The order of clauses matters in Prolog: they are tried in order. So, the first clause is always tried first, and the second one would only be considered after the first clause fails. As you discovered, this never happens because the first gets stuck in a loop. If Prolog used a breadth-first resolution algorithm, the clause order would not matter (but it ...


3

I doubt you find mainstream languages with HKTs simpler than Scala and Haskell. And even those don't implement HKTs fully. Tim Sheard's Ωmega and some interactive proof assistants have HKTs too. Chapters 29 and 30 of Types and Programming Languages show exactly how HKTs are added to a typing-system and how to do type-checking with HKTs. Why not ...


2

I think the computation model of Prolog is the SLDNF resolution of Horn clauses. Prolog is actually very procedural. Kowalski 1974: "The interpretation of predicate logic as a programming language is based upon the interpretation of implications [...] as procedure declarations [...]" (emphasis mine) https://www.doc.ic.ac.uk/~rak/papers/IFIP%2074.pdf (...


2

No. Every path is a tree, but not every tree is a path. Therefore, the minimum spanning path might be more expensive than the minimum spanning tree. If you work through some examples you should be able to find an explicit counterexample. I'll let you have the joy of finding it on your own.


2

An interpreter for a logic programming language is usually based on a proof systems that has been proven sound and complete, like definite clause resolution that Prolog uses. Of course you could implement that in any way you like, but if that implementation itself uses some declarative form of programming, it may be easier to argue that your implementation ...


2

I just walked 354 students, mostly SE's, through installing SWI-Prolog. Had about a dozen install issues. Most found the process fairly easy. I'll admit, if SWI-Prolog had 100x as many users the install would get more polished. But nobody is shying away because the install is too hard. As for packs, to install a pack you query pack_install(my_pack). That'...


2

If you can convert them to Horn clauses, you can convert them to Prolog. If you can't convert them to Horn clauses, I don't think you can convert them to Prolog. So, convert them to Horn clauses first, and then see the answer to this question: Horn clause to Prolog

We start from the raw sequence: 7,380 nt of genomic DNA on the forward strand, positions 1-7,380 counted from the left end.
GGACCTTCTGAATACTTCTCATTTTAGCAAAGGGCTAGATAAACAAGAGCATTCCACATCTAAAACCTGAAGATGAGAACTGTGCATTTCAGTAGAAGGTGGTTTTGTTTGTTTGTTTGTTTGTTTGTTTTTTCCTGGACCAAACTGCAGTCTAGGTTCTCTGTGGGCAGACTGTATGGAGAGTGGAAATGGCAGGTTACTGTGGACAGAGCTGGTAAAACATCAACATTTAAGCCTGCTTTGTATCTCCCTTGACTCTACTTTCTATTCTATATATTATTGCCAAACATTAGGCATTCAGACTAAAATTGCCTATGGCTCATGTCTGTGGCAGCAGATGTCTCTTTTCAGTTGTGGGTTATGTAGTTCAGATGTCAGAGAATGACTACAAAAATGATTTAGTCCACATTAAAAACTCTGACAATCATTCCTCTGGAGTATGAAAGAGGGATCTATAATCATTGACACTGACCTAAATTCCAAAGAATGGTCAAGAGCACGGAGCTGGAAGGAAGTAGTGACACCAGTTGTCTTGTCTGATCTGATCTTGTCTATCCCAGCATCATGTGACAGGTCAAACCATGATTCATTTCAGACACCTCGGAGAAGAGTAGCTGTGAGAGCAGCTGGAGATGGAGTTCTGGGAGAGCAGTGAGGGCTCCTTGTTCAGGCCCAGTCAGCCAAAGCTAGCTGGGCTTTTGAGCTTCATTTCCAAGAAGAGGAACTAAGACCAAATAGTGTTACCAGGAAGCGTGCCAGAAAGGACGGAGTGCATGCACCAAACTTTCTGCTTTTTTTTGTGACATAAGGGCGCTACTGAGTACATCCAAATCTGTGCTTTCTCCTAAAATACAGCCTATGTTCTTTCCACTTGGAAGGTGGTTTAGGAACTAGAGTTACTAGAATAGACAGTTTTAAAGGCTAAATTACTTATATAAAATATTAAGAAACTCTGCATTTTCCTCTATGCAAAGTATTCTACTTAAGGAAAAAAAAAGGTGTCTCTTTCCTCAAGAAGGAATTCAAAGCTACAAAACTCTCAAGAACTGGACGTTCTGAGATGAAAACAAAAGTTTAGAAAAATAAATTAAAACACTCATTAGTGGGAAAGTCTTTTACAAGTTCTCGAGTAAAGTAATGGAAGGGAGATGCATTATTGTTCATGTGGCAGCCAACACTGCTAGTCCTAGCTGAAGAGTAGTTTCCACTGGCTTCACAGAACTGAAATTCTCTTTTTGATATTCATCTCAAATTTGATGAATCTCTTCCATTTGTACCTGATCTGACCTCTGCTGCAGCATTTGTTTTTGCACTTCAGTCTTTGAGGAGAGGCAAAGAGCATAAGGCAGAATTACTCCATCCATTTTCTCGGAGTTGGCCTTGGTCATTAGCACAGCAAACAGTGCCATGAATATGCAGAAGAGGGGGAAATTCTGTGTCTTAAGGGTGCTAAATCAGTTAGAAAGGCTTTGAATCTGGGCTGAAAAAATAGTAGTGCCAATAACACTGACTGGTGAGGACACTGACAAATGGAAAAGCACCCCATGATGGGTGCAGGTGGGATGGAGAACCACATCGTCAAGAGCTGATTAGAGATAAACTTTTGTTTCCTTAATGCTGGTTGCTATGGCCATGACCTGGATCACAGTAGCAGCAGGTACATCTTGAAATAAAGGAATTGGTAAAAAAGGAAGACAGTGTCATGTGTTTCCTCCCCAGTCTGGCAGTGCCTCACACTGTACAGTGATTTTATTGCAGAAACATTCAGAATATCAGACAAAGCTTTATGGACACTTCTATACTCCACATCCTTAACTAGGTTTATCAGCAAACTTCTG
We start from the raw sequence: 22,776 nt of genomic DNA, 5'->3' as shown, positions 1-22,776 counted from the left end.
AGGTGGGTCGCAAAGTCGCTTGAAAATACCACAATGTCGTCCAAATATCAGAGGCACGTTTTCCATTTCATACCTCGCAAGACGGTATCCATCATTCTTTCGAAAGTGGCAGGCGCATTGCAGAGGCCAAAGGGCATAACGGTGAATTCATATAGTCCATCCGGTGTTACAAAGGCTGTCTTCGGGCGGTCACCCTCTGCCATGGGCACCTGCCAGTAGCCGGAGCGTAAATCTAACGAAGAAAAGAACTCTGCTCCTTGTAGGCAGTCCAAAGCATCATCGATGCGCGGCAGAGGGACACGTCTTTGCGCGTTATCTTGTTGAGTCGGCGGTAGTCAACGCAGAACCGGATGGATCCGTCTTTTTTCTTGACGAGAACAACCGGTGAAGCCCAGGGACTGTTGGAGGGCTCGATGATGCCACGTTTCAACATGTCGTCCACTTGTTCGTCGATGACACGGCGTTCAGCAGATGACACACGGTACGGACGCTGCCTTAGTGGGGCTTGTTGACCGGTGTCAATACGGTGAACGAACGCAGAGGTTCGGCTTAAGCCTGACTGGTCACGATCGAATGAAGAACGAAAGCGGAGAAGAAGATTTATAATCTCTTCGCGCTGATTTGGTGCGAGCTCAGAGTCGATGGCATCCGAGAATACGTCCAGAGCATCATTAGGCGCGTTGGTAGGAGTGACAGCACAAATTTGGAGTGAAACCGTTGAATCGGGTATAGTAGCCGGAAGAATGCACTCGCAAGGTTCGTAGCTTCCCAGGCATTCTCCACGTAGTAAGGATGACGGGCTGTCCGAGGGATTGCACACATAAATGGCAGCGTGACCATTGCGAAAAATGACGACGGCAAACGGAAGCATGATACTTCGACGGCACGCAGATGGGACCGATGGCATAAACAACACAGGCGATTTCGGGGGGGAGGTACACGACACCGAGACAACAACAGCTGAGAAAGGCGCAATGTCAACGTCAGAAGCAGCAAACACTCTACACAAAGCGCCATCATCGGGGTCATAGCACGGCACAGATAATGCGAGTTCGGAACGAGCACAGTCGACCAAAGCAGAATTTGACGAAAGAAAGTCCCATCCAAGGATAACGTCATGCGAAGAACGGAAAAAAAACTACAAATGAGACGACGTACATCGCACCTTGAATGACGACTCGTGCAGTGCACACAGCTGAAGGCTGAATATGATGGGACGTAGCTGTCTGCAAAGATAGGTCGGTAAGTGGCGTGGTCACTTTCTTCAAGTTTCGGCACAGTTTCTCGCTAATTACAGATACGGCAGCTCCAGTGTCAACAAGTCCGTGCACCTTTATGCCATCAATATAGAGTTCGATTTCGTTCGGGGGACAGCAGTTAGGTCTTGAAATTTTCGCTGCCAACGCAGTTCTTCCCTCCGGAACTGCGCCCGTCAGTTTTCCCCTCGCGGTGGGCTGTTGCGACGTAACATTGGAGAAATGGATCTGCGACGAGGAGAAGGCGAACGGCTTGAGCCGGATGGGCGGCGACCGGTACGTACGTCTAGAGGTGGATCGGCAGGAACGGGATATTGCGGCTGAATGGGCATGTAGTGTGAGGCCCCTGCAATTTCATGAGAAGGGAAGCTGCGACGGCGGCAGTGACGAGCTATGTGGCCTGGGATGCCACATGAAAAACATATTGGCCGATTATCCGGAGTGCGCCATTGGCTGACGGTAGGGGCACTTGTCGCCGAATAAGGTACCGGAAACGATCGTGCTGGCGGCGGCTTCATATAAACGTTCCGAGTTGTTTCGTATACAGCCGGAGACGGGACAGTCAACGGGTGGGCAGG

2

As expressed, this looks like a homework question, and there is missing information, specifically, the definition of sublist/2. Having said that, you did ask a good computer science question, namely, what exactly is "resolution" in Prolog and, more to the point, why is it called "resolution" in the first place. If you're not used to ...


1

One issue is efficiency. Having different predicates means more efficient compilation. It also allows for separate compilation, using modules, which is important for even medium-sized programs. Additionally, using the WAM terminology, you will end up with a lot more choicepoints than you expect. Modern compilers go to a lot of trouble to perform ...


1

This may be a question that's too broad to cover here. The WAM covers a lot of Prolog-specific capabilities (e.g. unification, nondeterminism, the cut) that other abstract machines do not, and its design is also quite subtle in its details (e.g. garbage collection on backtracking is designed into the machine). There is a reason why the WAM Book is 130 pages ...


1

While @DerekElkins provided a proof theory perspective on Prolog, I want to provide a model theory perspective and contest the claim that no “satisfaction” is involved. Prolog is connected to logic via its denotational semantics [1]. For example, the Prolog rule in another answer p(X,Y) :- q(X,Z), r(W); t(Y). is expressed in traditional logic notation as ...


1

If your intention is just to check if your translation from English to first order logic is correct, then I think you could put both your answer and the correct answer that is different from yours in CNF using Herbrand's theorem and compare if they are equal.


1

So, there are two possibilities, depending on how complex your statements are. If your statements are relatively simple, then there's a good chance they fit in what is decidable with Satisfiability Modulo Theories. It's basically a way of taking a SAT solver and integrating it with a solver for a specific theory, for example, theory of linear arithmetic. ...


1

I use predicate to denote p(X) (just like this ). A clause is a disjunction of literals: both facts and rules are (Horn) clauses (Horn) clauses . See the Horn clause wiki link on how to read Prolog rules and on what is a goal (short answer goal=query). Hope that helps.